From Jeff Allen, presenter at the 2005 symposium, comes the recipe for the dish that had everyone salivating:
Barnwell County Collards
three quarts water
one small ham hock
one medium red onion, halved and finely sliced
half cup cane syrup
one-third cup apple cider vinegar
one teaspoon kosher salt
two teaspoons black pepper
one teaspoon red pepper flakes
one-quarter cup dark brown sugar
one large bunch collard greens
Rinse the ham hock under running water. In a large saucepan or stockpot (big enough to hold all of the ingredients), place the hock in enough water to cover and bring to a boil. Drain and return the hock to the pot with three quarts of clean water and the sliced red onion. Bring this mixture to a bare simmer and allow to cook covered for 2 or 3 hours, or until the ham hock is falling from the bone. Remove the hock and allow it to cool. Reserve the remaining liquid as this will become the delicious potlikker.
Clean and prepare the collard greens while the ham hock is cooking. Trim the stems from each stalk of greens where leaves began to form. Take each leaf (consisting of a stem with two wings on either side) and stack them in layers of fifteen to twenty leaves. Roll each stack of greens into a cigar shape and cut them into wide strips, about the width of a thumb. Place the cut greens in a deep sink of water and allow the sand and sediment to settle at the bottom of the sink. Very dirty greens may need two, or even three, rinses.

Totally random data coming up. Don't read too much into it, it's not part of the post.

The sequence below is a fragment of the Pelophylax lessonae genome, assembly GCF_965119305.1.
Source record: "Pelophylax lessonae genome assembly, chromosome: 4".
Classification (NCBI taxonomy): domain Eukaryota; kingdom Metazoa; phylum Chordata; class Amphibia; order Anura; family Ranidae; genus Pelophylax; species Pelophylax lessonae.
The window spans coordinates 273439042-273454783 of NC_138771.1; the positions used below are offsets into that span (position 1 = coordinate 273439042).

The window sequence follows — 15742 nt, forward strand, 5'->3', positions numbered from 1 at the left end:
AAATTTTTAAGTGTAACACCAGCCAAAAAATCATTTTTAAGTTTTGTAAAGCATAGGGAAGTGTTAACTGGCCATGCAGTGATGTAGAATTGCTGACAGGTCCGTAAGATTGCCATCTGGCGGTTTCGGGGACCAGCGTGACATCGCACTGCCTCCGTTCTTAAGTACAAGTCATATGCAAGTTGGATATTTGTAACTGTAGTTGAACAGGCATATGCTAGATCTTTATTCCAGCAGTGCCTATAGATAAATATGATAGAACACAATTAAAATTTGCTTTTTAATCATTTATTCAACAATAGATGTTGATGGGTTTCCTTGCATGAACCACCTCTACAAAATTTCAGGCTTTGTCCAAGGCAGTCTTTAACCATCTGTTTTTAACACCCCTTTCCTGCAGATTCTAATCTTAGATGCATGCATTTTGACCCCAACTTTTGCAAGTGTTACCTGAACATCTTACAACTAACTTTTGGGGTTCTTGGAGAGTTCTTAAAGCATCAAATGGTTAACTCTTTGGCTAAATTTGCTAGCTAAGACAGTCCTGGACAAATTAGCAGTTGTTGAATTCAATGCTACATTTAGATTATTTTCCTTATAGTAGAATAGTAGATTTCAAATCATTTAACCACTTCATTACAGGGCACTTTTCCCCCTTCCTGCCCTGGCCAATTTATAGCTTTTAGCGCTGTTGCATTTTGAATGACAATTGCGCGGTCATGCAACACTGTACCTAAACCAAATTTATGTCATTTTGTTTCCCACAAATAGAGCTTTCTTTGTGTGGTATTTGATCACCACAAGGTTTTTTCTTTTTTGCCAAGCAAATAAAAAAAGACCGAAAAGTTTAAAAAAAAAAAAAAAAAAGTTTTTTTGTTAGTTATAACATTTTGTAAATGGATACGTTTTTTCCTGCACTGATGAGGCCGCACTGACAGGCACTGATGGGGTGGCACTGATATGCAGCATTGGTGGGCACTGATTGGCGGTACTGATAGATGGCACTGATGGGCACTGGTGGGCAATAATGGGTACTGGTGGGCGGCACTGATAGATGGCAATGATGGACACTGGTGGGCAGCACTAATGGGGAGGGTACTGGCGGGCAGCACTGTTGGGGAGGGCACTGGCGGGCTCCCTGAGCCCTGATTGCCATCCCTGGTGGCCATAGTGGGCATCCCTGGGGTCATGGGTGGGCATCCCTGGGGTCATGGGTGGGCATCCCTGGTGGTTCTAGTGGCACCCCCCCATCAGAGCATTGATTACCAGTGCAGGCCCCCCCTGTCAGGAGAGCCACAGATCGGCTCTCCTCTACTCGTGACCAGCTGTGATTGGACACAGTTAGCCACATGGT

Add the remaining ingredients (excepting the collards) to the reserved ham hock liquid and bring to a boil. Taste the broth and adjust the seasoning accordingly. Add the collard greens to the pot slowly, allowing successive additions to wilt down first if necessary. Slow the cooking to a bare simmer, cover, and cook for approximately two to three more hours until the collars have become reasonably tender.
Remove the meat from the hock, separate it into bite sized pieces with your hands, and return the meat to the pot of greens. Allow the collards to cool somewhat and refrigerate them overnight, if possible (they are much better the next day). Reheat them over a very low flame for one to two hours, until once again at a slow boil and serve.